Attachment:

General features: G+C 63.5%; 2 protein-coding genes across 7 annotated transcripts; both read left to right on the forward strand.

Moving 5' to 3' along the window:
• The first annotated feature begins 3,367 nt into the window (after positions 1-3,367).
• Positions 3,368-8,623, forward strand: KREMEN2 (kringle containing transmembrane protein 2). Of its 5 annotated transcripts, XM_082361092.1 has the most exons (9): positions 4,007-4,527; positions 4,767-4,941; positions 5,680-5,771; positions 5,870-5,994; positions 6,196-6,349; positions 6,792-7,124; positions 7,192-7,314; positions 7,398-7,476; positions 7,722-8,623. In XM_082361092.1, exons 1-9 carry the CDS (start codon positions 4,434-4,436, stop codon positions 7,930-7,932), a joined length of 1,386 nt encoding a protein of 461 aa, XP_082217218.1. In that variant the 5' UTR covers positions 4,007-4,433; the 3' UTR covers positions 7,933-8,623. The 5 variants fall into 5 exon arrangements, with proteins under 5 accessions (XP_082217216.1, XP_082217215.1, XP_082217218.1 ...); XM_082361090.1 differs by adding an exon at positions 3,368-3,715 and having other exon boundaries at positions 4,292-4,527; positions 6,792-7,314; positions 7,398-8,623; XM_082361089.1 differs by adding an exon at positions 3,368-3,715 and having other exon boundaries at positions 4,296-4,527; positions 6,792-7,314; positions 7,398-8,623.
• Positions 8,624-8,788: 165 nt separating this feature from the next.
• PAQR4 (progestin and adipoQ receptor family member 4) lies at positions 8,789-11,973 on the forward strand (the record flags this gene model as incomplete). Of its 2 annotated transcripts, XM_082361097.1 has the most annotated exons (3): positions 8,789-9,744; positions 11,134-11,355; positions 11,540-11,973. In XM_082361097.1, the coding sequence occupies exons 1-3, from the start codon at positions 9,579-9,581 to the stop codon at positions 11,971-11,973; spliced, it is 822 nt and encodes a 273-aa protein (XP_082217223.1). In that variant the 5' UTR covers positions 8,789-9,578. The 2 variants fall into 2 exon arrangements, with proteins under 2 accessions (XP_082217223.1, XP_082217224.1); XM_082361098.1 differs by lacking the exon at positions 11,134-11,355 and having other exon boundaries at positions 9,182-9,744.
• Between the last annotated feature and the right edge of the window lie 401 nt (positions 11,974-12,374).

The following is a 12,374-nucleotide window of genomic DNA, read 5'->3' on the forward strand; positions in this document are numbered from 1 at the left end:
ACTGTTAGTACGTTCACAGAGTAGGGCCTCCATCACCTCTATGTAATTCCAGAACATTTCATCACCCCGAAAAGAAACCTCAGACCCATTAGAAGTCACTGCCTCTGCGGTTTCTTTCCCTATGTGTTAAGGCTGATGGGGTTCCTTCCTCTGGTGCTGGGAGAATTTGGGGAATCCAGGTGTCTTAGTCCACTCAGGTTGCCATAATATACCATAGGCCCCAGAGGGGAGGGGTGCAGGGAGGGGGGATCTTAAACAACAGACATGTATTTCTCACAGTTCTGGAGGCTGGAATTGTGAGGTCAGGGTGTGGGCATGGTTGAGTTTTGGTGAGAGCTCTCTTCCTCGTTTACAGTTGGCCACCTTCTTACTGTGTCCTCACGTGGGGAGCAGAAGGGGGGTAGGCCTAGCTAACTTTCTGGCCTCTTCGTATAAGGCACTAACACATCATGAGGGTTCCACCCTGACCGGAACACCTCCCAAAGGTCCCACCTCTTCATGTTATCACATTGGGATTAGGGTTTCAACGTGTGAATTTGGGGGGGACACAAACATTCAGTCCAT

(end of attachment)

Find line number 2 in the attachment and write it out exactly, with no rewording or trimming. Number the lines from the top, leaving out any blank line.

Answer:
Moving 5' to 3' along the window: